CMV belongs to the herpesvirus group, which also includes the viruses that cause chicken pox, herpes simplex, and mononucleosis (“mono”). It is spread by close contact with someone who has CMV in their saliva, urine or other body fluids. Researchers believe that up to 100% of some populations may be infected2; the infection rate in the United States is estimated to be between 50% and 80%. 3 It’s a chronic infection that, once acquired, stays in the body for life.
For most people with healthy immune systems, CMV is a quiet invader that causes no symptoms. They can live their entire lives completely unaware they have the virus. But when the immune system weakens, this normally dormant virus can re-awaken with life-threatening potential.
Transplant patients are among those most vulnerable to CMV infection, especially in the critical few months after the transplant. Between 20% and 60% of people with a solid organ transplant develop a symptomatic CMV infection4. These symptoms are similar to the flu – fever, body aches, sore throat – and may be difficult to control.
“CMV is one of the most dangerous infections for transplant patients,” said Paul Baum, MD, PhD, Head, Clinical Science, Roche Molecular Diagnostics. “You can treat it but you can’t cure it and there are no approved vaccines against CMV.”
The two most common types of transplants are solid organ transplants and hematopoietic stem cell transplants5. People receive solid organ transplants to replace organs that have failed due to disease or injury. Examples include lungs in cystic fibrosis patients, kidneys in patients with diabetes, and the liver in patients with chronic hepatitis. Hematopoietic stem cell transplants are used to treat leukaemias, lymphomas and some non-cancerous disorders like severe immunodeficiencies.
A solid organ patient’s transplant journey is complex. First, a medical specialist determines that the patient needs the transplant. The patient undergoes extensive testing and may spend months, even years, on a transplant waiting list. For people needing an organ transplant, testing provides essential information about the urgency of the need for the organ, the patient’s blood and tissue type, and body size – this data helps the donor computer programme find the best match.
CMV testing plays a vital role for both the patient needing the transplant and the donor. Generally, organ transplant patients are tested for CMV at least twice before the transplant. The first test normally occurs a few months before the transplant or after the patient has been placed on the transplant waiting list. When a donor organ becomes available, another CMV test takes place hours before surgery so that the transplant team has the most current information about the patient’s CMV status.
The pre-transplant test is a blood (serology) test that identifies whether the donor or patient receiving the transplant has already been infected with CMV and provides information about the level of potential risk to the recipient from the virus (see chart). The type of transplant also affects the CMV risk – lung, heart and multi-organ transplants carry the highest risk, kidney and stem cell transplants the lowest. Because CMV infection is so common worldwide, healthy people who test positive for CMV can usually still become donors.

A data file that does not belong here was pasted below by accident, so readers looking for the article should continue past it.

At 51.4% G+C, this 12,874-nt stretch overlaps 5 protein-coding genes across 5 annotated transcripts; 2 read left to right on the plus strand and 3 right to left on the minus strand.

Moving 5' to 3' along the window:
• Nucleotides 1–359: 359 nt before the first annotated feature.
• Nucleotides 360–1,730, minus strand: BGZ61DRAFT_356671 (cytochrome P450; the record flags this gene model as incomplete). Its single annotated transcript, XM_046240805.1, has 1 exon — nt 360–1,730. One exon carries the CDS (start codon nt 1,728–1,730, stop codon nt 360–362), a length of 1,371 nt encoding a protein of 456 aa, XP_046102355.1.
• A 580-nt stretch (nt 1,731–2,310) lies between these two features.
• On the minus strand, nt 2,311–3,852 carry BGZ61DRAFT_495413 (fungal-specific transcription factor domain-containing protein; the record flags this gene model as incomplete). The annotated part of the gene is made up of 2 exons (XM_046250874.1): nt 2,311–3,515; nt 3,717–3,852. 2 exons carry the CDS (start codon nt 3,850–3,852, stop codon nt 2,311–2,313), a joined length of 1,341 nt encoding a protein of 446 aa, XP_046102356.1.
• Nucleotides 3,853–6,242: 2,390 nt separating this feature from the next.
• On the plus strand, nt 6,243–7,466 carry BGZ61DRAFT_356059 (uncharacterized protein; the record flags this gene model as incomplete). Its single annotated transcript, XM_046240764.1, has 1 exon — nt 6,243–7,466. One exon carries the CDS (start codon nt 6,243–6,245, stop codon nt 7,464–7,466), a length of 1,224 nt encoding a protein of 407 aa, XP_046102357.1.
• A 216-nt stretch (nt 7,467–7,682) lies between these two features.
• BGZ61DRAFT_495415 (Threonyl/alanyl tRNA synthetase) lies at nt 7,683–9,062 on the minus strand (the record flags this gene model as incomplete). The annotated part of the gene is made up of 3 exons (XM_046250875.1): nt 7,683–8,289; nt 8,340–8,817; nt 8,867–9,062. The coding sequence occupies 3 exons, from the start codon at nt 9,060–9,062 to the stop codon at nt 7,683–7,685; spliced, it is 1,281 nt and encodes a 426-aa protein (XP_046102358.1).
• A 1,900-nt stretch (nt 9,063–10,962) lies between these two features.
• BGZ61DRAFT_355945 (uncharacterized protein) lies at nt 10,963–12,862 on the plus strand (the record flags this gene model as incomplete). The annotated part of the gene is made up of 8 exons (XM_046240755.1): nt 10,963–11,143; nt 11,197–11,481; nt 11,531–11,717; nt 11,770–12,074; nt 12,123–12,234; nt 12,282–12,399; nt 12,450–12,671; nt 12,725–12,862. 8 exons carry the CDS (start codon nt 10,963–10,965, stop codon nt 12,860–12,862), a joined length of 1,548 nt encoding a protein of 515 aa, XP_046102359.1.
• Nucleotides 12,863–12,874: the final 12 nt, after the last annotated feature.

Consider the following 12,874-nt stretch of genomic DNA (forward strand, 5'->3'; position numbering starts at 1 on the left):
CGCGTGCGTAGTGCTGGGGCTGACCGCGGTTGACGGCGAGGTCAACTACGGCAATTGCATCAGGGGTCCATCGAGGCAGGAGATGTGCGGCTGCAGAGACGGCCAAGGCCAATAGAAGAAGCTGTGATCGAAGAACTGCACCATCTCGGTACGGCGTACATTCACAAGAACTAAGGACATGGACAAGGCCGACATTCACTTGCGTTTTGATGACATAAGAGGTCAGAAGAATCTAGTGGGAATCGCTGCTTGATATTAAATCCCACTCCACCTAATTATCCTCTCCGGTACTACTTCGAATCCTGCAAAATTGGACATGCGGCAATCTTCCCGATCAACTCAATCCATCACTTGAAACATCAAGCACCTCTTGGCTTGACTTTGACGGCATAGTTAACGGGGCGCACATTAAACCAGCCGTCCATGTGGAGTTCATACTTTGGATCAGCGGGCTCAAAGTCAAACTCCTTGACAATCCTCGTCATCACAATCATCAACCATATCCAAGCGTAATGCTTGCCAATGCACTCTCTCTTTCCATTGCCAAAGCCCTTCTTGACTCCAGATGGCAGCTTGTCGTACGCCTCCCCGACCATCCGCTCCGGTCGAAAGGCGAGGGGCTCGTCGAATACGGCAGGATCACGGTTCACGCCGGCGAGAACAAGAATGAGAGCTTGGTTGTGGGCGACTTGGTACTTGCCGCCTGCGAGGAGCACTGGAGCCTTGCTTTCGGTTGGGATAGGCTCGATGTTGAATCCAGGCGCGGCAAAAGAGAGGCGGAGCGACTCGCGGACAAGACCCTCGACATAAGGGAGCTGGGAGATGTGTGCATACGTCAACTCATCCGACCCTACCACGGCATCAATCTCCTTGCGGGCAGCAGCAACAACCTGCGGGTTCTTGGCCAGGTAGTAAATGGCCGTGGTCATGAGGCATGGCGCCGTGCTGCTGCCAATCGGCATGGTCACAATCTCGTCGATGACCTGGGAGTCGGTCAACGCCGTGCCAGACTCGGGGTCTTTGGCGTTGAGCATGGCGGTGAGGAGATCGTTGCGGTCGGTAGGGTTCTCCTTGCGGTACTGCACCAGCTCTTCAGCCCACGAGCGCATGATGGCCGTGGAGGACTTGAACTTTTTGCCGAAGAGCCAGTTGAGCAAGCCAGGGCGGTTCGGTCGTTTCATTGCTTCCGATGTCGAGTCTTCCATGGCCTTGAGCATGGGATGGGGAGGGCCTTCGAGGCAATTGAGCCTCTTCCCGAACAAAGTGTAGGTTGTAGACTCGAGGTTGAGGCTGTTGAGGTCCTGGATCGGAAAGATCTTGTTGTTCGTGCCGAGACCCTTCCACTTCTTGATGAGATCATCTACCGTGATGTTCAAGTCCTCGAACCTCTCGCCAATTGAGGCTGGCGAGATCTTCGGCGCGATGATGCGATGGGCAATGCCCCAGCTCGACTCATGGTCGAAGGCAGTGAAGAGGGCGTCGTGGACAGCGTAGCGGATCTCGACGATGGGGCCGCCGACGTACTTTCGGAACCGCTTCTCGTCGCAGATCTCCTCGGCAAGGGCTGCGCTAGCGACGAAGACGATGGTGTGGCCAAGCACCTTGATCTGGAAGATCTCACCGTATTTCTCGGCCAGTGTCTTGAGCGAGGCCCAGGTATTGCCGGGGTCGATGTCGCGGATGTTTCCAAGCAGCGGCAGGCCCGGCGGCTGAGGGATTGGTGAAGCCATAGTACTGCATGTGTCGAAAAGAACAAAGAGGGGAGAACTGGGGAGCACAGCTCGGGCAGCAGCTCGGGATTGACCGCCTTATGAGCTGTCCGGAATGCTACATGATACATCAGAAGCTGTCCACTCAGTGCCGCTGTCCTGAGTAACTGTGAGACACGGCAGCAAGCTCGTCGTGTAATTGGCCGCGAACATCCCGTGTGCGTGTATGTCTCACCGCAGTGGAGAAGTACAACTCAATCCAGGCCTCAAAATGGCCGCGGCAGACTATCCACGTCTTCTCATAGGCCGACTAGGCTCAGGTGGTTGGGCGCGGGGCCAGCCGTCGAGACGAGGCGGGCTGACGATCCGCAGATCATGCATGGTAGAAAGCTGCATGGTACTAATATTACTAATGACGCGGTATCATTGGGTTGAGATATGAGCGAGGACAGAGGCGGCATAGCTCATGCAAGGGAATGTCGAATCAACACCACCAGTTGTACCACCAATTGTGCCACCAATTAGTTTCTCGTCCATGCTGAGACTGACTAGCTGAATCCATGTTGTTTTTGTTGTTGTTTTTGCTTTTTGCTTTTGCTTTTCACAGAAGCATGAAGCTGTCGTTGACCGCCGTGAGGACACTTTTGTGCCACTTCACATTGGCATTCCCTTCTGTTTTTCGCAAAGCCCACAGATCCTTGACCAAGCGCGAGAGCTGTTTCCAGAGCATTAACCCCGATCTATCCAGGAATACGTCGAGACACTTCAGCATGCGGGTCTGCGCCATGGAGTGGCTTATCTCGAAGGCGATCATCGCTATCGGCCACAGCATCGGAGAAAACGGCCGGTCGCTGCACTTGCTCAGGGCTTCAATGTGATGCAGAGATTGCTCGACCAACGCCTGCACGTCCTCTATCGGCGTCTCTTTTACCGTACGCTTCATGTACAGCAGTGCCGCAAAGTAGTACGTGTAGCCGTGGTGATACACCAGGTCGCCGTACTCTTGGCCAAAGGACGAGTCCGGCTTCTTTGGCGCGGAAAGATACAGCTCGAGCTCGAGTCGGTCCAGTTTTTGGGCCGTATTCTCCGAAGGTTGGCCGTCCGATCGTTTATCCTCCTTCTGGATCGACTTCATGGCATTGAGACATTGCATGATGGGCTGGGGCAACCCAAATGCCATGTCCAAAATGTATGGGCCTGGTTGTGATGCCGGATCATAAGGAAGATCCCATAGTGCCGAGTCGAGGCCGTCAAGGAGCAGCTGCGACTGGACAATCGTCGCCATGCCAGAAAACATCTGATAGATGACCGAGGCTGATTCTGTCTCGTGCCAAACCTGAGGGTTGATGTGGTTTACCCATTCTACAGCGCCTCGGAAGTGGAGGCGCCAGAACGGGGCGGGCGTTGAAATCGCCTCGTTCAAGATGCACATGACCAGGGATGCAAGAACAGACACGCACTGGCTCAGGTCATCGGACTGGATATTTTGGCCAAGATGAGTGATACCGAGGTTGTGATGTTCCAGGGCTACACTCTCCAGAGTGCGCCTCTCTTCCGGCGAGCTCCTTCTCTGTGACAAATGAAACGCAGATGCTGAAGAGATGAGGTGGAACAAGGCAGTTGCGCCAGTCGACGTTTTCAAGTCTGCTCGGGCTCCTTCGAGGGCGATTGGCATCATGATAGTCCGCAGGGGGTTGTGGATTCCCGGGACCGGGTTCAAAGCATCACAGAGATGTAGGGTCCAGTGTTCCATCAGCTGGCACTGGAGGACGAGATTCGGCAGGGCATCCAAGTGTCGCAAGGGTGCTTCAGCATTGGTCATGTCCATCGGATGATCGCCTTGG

After the transplant, patients begin their lifelong immunosuppressant therapy – usually a combination of many different drugs. This therapy reduces the immune system’s function to make sure it doesn’t reject the organs or stem cells. Unfortunately, this immunosuppressant therapy also means that the CMV virus is more likely to multiply and become symptomatic.
“In transplant patients, CMV disease can damage many organs including the lung, liver, kidney, gastrointestinal tract and the eyes,” Paul said. To help prevent and minimise this damage, patients normally receive prophylactic antiviral therapy following their transplant
Testing for CMV therefore continues after the transplant, however the type of testing changes. Post-transplant patients normally undergo polymerase chain reaction (PCR) testing for the first three months after the transplant to measure “viral load” – that is, how much CMV is in the body. This testing is important in four ways:
assessing CMV risk and severity
helping guide therapy decisions
diagnosing CMV quickly and
monitoring the effectiveness of therapy and the development of antiviral resistance
Polymerase Chain Reaction (PCR) is a method of rapidly making many copies of a sample of DNA from, for example, blood or saliva. Once enough DNA has accumulated, automated tests can reveal the presence of a specific bacterium or virus.
While transplants save the lives of thousands of people around the world each year, the transplant recipients face a permanent threat from infections - with CMV as one of the most dangerous. Testing before and after the transplant plays a significant role in helping clinicians manage the risk to patients from CMV.
Watch the journey of Masahiko Sato and experience what it is like to receive an organ transplant.
The 2014 data are based on the Global Observatory on Donation and Transplantation (GODT) data, produced by the WHO-ONT collaboration.
Vilibic-Cavlek, T. (2015). Prevalence and dynamics of cytomegalovirus infection among patients undergoing chronic hemodialysis. Indian Journal of Nephro, 25(2), 95-98.
Hibberd, PL, Tolkoff-Rubin NE, Cosimi AB, Schooley RT, Isaacson D, Doran M, et al. Symptomatic cytomegalovirus disease in the cytomegalovirus antibody seropositive renal transplant recipient treated with OKT3. Transplantation 1992; 53:68-72.
Razonable RR. Epidemiology of cytomegalovirus disease in solid organ and hematopoietic stem cell transplant recipients. Am J Health Syst Pharm 2005; 62 (Suppl1): S7-S13
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